People Just Do Nothing: Big In Japan (2021)

Quick Synopsis: Years after they split, Kurupt FM find out one of their songs is being used on a game show in Japan, so head out to sign a record deal.

I watched the series last year, which was almost the perfect time in preparation for this film as it meant I still had to wait for it, so I still got the anticipation, but I didn’t have to wait very long for it so a lot of it was still in my mind. The show occupies a certain section in my mind reserved for sitcoms where I enjoy watching it, I recommend it to people, but I couldn’t pick an episode to watch to suggest to people. I was quite excited about this, but also slightly worried it wasn’t happening. All I knew about it was the basic plot, and it was due out in August of this year. As the year went on I was slightly concerned that I hadn’t heard anything, and then the trailer came out and I was relieved, it was happening, and I knew I was going to see it.

I was still slightly concerned about the quality though, film adaptations have a somewhat mixed history. They’re tricky to pull off as if you make them the same as the show then it can seem pointless, but if you make them too big in comparison, then you risk losing the essence of what the show real. The standard fix for this is just “send them on holiday”. I feel the measurement for success or failure for this depends on one aspect: the side characters. If you have too many background characters “just happen” to join them then it seems unrealistic, one or two is okay though.

The way they’ve done it in here makes sense, other than the main group only two other cast members go with them. One is their manager who pays for it himself so he doesn’t feel left out, the other is the wife of one of the group members, who invites herself. Both of those make a lot of sense for those characters to do so it doesn’t seem out of place.

This film is bigger than the show, it feels slightly more professional and slick, but only slightly. It’s not suddenly turned into a 3 camera sitcom with incredible lighting and sound. It still has the feeling of a guy following them with a camera. The characters haven’t changed too much either, they’re still the lovably unlovable slightly pathetic people we know and don’t love but enjoy watching. The new characters slide perfectly into the ensemble cast too. Although for one of them you are left wondering whether he is actually trying to make them fail, and if so, why because he’s spending all that money? It would have made more sense if the group was pushed upon them by a manager who he is trying to get fired, so he’s pretending to be doing all he can whilst doing things he know will cause the group harm.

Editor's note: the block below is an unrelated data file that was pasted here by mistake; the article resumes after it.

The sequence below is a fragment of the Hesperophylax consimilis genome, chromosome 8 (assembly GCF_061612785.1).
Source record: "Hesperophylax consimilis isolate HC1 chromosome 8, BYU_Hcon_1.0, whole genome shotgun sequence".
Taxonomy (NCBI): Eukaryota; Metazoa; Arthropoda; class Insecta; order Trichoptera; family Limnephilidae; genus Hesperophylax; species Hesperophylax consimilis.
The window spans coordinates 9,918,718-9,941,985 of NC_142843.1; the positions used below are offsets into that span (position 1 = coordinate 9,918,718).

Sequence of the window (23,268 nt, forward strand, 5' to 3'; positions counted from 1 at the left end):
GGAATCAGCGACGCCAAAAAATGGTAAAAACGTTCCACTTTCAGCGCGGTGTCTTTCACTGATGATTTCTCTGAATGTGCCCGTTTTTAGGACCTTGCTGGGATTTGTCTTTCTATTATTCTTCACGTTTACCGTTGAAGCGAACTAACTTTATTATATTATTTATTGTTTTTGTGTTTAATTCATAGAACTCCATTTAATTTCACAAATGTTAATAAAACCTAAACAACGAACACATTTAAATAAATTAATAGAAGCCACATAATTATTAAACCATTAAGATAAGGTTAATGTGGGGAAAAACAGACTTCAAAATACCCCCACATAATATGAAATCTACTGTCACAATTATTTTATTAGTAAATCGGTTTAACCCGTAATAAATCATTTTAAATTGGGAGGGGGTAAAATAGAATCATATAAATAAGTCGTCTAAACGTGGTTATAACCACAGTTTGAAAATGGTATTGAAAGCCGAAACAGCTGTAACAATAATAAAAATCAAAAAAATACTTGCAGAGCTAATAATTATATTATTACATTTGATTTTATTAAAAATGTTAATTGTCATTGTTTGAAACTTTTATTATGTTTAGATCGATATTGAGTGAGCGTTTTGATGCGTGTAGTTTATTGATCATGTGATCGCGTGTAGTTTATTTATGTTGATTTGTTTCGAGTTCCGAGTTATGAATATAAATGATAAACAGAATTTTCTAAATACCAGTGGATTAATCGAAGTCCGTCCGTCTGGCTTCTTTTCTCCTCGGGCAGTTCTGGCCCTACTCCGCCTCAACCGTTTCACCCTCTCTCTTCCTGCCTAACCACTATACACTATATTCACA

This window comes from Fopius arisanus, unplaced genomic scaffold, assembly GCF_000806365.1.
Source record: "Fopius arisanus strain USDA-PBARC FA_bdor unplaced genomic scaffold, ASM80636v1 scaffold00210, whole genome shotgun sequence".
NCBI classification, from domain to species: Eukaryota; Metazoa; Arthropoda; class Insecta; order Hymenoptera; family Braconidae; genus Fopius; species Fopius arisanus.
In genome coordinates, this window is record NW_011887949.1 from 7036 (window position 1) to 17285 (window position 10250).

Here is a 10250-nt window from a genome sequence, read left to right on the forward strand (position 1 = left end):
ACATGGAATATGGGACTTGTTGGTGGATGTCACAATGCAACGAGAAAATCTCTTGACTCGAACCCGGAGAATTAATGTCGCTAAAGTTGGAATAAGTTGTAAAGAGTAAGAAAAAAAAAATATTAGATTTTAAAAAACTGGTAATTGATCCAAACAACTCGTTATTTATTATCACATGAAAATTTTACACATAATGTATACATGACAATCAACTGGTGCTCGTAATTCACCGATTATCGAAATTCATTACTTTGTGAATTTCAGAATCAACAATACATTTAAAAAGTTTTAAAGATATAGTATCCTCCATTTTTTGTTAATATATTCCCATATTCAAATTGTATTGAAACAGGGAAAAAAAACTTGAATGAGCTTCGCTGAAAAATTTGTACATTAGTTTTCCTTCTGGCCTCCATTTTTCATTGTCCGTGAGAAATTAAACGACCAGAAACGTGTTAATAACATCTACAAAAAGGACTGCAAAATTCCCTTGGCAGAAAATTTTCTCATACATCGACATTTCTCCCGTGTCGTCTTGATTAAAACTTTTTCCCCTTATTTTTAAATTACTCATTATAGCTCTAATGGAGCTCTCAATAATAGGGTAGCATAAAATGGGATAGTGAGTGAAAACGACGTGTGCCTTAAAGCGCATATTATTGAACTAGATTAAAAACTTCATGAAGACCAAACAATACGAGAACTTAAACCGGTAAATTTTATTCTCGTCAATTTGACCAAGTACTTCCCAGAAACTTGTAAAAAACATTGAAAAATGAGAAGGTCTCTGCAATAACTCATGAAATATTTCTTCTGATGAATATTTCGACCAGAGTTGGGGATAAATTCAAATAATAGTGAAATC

I’m not sure how this will hit for people who didn’t like the show. I think they’ll still enjoy it. The film does enough to signpost who the characters are that you won’t feel lost. Actually now thinking about it I think there are times where they actually repeat jokes from the series. But that makes sense in context as not every conversation you have with someone is brand new, you do say the same things to multiple people at times, so it’s okay if that happens in the series, it’s not like they’re having the exact same “wacky coincidences” happen. They still make you laugh a lot.

Now onto the downsides: it does still feel “funny” but nothing else. As much as I did enjoy it, I’m in no rush to go out and watch it again. It’s standard popcorn/time filler, that’s all you get from it. Sometimes that’s what you need though. It would be a shame if this was how the series ended because there is still a lot of potential left in these characters. But I also wouldn’t complain if this was the end. It’s pretty much a “the end…..or is it?” to the series, leaving it open for more, but providing closure if that’s what’s needed.

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